This story was originally published by Atlas Obscura and is reproduced here as part of the Climate Desk collaboration.
For months, the waters around Istanbul, Turkey, have been coated with a gloopy film. Sometimes creamy, sometimes khaki, it can appear slightly dreamy or superlatively gross, depending on the vantage. From overhead, it’s almost romantic, like clouds glimpsed from space, white squiggles marbling Earth’s blue. Up close, the stuff is much more phlegmy. The shore-hugging substance is sometimes known as “sea snot,” and it’s easy to see why. It looks like the marine equivalent of a big, wet sneeze.
Sea snot is more scientifically known as “marine mucilage,” and it’s an ecosystem of its own. In a 2009 paper in the journal PLOS One, a team of scientists led by Roberto Danovaro, a marine biologist at Italy’s Polytechnic University of Marche, described it as a “gelatinous” stage of marine snow, the jumble of organic material—such as feces and fragments of dead plants and animals—that drifts from the surface to the ocean floor.
The snot is produced by a bunch of microorganisms, one Turkish research team explained in a UNESCO bulletin called Harmful Algae News, especially microalgae known as diatoms. These petite algae are known to exude polysaccharides, sugary carbohydrates that can get quite sticky. Sampling sea snot that clotted several locations in the Sea of Marmara in 2007 and 2008, the researchers also identified species of dinoflagellates and more.
Like the mucus launched from human nostrils, sea snot can smell foul, and slimes whatever it touches. And in addition to discouraging swimmers and deterring fishing, the gunk can be a nuisance for corals, scientists have found. From December 2020 to early March 2021, H. Barış Özalp, a marine biologist at Turkey’s Çanakkale Onsekiz Mart University, measured the effects of sea snot on reefs in the Çanakkale Strait.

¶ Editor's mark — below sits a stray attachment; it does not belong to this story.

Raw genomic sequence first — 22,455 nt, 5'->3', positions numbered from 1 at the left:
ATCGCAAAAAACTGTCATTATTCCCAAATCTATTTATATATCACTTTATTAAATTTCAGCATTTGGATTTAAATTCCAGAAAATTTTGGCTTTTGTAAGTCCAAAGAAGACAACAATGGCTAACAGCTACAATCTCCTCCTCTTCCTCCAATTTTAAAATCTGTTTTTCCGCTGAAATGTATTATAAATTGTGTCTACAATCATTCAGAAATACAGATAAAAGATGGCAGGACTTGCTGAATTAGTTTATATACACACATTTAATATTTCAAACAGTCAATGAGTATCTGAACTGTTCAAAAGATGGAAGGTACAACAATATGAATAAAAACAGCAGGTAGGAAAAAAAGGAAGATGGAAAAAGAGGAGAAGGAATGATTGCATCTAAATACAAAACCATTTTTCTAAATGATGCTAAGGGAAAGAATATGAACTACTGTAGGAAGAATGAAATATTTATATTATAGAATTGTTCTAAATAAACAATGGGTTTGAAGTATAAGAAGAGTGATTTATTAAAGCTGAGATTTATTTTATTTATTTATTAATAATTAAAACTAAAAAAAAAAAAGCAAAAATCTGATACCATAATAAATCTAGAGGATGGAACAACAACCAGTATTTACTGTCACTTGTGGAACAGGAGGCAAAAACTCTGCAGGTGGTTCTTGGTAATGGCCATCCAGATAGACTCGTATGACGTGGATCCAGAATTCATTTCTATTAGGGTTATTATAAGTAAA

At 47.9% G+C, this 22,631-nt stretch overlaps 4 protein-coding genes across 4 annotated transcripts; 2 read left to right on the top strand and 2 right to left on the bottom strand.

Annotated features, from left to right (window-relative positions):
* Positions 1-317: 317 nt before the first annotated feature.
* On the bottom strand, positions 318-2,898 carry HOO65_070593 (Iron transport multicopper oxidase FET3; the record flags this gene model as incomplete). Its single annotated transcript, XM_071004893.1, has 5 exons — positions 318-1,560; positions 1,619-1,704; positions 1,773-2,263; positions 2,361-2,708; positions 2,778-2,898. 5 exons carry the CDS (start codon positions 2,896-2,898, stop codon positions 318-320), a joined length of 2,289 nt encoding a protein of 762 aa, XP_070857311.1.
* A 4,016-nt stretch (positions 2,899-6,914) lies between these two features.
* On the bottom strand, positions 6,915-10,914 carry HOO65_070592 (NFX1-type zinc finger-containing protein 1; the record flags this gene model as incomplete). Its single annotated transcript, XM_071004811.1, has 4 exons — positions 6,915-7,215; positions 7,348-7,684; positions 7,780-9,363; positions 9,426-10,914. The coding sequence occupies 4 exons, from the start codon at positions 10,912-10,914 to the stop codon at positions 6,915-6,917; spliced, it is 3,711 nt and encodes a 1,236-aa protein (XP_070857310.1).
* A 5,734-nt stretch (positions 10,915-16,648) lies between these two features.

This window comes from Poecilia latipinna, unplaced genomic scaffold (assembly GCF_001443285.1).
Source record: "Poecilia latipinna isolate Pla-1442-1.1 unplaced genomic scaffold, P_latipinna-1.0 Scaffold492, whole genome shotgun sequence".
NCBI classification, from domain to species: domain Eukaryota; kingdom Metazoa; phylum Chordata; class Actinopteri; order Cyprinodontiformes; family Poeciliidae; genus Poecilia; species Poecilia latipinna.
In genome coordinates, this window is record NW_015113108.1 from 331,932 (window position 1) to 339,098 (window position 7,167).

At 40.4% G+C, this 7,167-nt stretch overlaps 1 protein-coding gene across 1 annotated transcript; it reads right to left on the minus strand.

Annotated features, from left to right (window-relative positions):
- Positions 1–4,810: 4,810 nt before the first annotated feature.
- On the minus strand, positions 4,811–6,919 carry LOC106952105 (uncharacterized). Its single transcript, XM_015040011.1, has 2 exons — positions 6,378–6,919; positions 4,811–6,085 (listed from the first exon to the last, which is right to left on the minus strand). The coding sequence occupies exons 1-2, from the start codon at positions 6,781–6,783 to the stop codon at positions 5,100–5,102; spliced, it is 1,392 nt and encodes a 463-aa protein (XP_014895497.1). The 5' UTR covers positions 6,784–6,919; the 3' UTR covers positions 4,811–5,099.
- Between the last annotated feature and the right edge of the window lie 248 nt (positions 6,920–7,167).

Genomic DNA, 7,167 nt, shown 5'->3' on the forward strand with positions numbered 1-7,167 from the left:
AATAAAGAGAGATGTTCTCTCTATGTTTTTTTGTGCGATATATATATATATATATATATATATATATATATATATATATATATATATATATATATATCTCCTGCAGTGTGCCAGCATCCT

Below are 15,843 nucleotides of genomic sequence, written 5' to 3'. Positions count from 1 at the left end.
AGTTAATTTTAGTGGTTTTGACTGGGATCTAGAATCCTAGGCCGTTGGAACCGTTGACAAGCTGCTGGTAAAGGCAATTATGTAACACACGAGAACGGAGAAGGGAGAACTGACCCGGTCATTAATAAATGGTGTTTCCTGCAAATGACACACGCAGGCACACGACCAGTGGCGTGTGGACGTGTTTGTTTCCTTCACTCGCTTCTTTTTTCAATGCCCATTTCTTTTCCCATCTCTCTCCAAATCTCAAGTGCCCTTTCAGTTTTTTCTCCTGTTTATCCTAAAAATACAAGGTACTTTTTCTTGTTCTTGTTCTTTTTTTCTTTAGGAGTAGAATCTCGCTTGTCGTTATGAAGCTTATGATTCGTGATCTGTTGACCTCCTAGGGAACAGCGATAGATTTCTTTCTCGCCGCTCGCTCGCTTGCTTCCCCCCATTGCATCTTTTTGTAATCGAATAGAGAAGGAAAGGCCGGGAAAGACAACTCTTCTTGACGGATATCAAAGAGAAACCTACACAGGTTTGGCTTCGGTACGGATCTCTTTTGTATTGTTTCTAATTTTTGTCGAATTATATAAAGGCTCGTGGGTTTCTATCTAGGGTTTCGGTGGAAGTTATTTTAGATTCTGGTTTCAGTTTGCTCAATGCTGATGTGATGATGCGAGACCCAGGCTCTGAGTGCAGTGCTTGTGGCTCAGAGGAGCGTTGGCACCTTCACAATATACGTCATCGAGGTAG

Özalp found that some of the creatures were dripping with the stuff. It looked as though they had been blasted with ectoplasm, or wrapped in a spider’s web, and the substance seemed to be killing some of the branches. A thick coating can deprive the corals of oxygen, and other research teams have worked to suss out sea snot’s effect on mussels, crabs, and other sediment-dwellers. Danovaro’s team found that the sticky matrix can also entrap viruses, and potentially ferry them around marine ecosystems.
Sea snot has coated portions of the Mediterranean several times in recent years. In March 2007, Danovaro’s team reported, it fouled more than 1,550 miles of Italy’s coastline, and clusters stuck around for five months. Researchers suspect it’s urged on by several factors, though the precise mechanisms of what causes a snot bloom are somewhat mysterious. “We actually know very little about the interactions between chemistry, biology, and physics that lead to these extreme events,” writes Uta Passow, an oceanographer at Canada’s Memorial University who studies marine snow, in an email.
These substances are always in the water, Passow adds—but when they go from discrete and microscopic to massive clumps easily visible to the naked eye, something is out of whack. Passow says that warming and an influx of nutrients could both nudge a system off balance if the “right” organisms thrive and weather conditions don’t break up and dilute the aquatic boogers. Danovaro’s team found that some nasty cases—the snot that sprawled the most and hung on the longest—coincided with higher-than-average water temperatures. “In light of the warming trend of the Mediterranean Sea, the mucilage phenomenon could increase in the future,” the team wrote.
As for the sea snot currently choking the Sea of Marmara: Reuters reported that Turkish environment minister Murat Kurum and other officials are examining whether pollution and sewage are contributing, and will hatch a plan in June 2021. Extreme snot events are “a ‘call for help’ from the system,” Passow says. And while marine creatures and nearby landlubbers wait for a hand, the water could use a tissue—a really, really absorbent one.